NIH Research Festival
Clinical trial participation for refractory cancer pain in end-of-life patients presents numerous barriers that challenge study design and execution. By intent, patient recruitment involves participants that are medically unstable, with a multitude of complex issues, both physical and emotional. Patients with refractory pain often are taking opioid pain medications of various formulations, durations of action, and routes of administration that can complicate recruitment, pain measurement and produce an unacceptable set of side effects. Given this complex background and the high risk of disease-related serious adverse events, targeted development of analgesics in this patient population has been a neglected indication. The objective of this abstract is to examine the multiple considerations that can impede drug testing in this population spanning psychosocial issues to clinical trial design.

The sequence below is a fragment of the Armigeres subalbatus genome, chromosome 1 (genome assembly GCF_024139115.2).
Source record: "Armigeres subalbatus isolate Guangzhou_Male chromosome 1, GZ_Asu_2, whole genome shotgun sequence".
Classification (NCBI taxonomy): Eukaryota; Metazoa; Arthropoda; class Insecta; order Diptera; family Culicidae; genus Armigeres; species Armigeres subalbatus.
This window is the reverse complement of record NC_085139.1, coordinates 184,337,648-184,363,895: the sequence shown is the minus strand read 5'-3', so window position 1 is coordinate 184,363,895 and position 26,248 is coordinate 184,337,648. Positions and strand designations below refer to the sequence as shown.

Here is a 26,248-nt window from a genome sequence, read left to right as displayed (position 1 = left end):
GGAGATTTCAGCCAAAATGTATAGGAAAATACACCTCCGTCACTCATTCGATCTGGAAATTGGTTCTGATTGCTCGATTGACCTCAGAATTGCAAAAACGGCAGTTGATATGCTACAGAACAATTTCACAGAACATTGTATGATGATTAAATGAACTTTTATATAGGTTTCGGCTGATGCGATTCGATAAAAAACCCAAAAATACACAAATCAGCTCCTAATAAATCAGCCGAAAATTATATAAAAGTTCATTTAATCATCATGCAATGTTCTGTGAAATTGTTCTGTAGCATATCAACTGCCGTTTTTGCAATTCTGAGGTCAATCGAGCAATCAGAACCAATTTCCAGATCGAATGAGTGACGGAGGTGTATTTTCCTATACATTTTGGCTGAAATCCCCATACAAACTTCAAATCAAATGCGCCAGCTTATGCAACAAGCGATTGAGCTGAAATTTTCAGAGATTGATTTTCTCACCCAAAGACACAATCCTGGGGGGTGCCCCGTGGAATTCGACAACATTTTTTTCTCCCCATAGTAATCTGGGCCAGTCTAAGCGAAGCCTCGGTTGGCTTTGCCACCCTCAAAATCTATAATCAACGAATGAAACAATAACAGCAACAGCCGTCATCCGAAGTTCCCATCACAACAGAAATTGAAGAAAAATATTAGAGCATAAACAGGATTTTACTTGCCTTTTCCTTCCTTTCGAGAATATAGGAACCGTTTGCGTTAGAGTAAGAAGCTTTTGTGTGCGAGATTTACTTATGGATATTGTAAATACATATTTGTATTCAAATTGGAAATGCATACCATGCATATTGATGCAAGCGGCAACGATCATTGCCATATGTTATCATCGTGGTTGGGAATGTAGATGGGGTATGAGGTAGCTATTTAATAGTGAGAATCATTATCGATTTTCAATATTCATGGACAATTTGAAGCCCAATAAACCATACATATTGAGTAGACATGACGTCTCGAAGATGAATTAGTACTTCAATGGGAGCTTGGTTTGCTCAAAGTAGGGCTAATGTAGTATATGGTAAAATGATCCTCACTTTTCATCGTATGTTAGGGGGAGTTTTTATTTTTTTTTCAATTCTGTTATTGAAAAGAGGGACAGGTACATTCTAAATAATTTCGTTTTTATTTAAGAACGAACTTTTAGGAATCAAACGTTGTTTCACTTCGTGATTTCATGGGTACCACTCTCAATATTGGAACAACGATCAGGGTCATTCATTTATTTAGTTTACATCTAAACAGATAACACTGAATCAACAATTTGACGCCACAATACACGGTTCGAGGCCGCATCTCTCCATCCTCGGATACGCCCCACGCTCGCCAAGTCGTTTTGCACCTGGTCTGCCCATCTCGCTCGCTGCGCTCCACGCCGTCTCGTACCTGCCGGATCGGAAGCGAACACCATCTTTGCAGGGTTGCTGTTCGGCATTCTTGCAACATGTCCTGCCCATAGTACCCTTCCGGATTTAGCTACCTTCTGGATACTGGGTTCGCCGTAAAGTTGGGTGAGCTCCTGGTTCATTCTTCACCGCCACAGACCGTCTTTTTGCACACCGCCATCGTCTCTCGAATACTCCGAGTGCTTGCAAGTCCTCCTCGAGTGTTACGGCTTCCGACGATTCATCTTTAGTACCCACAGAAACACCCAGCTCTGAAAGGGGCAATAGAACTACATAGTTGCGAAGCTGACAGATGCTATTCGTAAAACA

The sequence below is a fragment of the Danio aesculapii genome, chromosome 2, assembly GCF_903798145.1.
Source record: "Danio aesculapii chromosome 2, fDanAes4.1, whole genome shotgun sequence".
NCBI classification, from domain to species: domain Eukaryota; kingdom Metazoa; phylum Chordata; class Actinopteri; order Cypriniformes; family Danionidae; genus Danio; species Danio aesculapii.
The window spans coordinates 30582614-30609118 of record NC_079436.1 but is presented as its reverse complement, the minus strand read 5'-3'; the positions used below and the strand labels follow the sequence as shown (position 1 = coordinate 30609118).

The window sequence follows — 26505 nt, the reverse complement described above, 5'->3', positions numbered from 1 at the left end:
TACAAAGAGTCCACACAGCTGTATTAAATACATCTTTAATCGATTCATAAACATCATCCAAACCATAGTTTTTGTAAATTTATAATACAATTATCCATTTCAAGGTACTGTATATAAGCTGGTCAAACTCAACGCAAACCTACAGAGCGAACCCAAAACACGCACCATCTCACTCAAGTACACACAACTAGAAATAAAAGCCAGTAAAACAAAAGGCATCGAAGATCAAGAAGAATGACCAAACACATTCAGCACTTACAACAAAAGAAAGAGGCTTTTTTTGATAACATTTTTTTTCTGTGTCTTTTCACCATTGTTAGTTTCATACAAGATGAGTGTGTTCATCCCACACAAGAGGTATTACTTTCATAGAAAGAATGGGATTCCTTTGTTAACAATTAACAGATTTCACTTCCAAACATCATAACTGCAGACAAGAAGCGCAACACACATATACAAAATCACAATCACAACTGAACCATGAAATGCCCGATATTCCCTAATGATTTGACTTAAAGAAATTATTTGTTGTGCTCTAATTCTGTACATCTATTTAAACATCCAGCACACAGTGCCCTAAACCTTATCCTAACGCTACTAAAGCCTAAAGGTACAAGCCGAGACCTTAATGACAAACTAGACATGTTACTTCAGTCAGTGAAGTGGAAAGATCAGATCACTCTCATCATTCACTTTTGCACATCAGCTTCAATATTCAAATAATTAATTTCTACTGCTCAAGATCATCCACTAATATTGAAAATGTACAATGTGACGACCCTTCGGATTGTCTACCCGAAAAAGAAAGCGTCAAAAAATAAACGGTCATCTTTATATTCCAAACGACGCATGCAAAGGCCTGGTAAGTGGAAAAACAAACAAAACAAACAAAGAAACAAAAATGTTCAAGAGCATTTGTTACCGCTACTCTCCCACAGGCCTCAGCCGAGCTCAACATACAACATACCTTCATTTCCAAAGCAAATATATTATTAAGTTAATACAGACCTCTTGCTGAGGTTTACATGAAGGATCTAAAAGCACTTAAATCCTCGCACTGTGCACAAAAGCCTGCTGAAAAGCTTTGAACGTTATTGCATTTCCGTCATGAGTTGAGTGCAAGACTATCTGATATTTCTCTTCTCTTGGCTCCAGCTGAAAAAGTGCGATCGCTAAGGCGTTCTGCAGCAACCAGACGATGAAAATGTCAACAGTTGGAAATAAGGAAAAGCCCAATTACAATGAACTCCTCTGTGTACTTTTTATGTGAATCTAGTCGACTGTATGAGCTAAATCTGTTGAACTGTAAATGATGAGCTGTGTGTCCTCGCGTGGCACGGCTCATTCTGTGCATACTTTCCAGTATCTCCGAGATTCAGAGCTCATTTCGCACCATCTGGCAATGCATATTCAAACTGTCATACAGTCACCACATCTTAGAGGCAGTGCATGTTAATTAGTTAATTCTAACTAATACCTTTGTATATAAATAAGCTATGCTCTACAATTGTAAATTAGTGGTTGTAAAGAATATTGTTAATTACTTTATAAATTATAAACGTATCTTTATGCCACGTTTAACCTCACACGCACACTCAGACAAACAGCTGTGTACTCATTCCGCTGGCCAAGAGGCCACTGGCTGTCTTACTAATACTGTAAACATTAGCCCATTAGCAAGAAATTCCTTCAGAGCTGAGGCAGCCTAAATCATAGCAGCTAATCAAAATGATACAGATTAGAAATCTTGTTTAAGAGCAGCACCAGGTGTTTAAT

All studies involving patients at the end of life require a delicate balance of collecting data while minimally impacting their remaining life. In a phase I study, a patient may not receive benefit if treated early in a study (e.g. sub-therapeutic dose or placebo). Patient study visits and frequency as well as types of interventions need to be thoughtful and minimized. These studies are essential for improving the quality of life for this patient population but it is essential that all efforts are made to lessen interference with family interaction and end of life issues.
Scientific Focus Area: Clinical Research
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